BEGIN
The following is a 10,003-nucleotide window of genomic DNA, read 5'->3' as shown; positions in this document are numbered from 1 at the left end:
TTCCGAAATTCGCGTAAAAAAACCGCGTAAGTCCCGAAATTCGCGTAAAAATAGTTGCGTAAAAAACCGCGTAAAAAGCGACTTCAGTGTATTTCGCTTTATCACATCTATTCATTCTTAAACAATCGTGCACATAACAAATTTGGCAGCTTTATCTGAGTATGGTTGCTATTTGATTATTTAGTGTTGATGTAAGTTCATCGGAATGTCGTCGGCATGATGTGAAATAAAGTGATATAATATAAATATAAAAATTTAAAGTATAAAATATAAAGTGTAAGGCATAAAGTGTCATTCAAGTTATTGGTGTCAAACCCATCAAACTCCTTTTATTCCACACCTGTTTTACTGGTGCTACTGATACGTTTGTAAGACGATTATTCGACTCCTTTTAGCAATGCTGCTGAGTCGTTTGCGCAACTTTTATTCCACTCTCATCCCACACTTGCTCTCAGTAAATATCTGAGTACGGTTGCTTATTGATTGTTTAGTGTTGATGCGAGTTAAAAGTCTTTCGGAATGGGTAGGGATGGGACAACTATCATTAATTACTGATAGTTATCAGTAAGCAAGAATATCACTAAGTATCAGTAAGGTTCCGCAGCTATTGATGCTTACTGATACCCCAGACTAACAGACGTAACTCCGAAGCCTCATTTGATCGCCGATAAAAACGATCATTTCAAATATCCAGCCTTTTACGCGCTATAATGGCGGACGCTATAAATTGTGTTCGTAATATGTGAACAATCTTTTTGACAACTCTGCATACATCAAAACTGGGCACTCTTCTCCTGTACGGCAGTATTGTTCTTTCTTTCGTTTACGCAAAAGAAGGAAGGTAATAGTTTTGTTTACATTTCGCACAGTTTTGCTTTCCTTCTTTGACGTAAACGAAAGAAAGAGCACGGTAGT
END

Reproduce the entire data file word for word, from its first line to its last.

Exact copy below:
The following is a 10,003-nucleotide window of genomic DNA, read 5'->3' as shown; positions in this document are numbered from 1 at the left end:
TTCCGAAATTCGCGTAAAAAAACCGCGTAAGTCCCGAAATTCGCGTAAAAATAGTTGCGTAAAAAACCGCGTAAAAAGCGACTTCAGTGTATTTCGCTTTATCACATCTATTCATTCTTAAACAATCGTGCACATAACAAATTTGGCAGCTTTATCTGAGTATGGTTGCTATTTGATTATTTAGTGTTGATGTAAGTTCATCGGAATGTCGTCGGCATGATGTGAAATAAAGTGATATAATATAAATATAAAAATTTAAAGTATAAAATATAAAGTGTAAGGCATAAAGTGTCATTCAAGTTATTGGTGTCAAACCCATCAAACTCCTTTTATTCCACACCTGTTTTACTGGTGCTACTGATACGTTTGTAAGACGATTATTCGACTCCTTTTAGCAATGCTGCTGAGTCGTTTGCGCAACTTTTATTCCACTCTCATCCCACACTTGCTCTCAGTAAATATCTGAGTACGGTTGCTTATTGATTGTTTAGTGTTGATGCGAGTTAAAAGTCTTTCGGAATGGGTAGGGATGGGACAACTATCATTAATTACTGATAGTTATCAGTAAGCAAGAATATCACTAAGTATCAGTAAGGTTCCGCAGCTATTGATGCTTACTGATACCCCAGACTAACAGACGTAACTCCGAAGCCTCATTTGATCGCCGATAAAAACGATCATTTCAAATATCCAGCCTTTTACGCGCTATAATGGCGGACGCTATAAATTGTGTTCGTAATATGTGAACAATCTTTTTGACAACTCTGCATACATCAAAACTGGGCACTCTTCTCCTGTACGGCAGTATTGTTCTTTCTTTCGTTTACGCAAAAGAAGGAAGGTAATAGTTTTGTTTACATTTCGCACAGTTTTGCTTTCCTTCTTTGACGTAAACGAAAGAAAGAGCACGGTAGT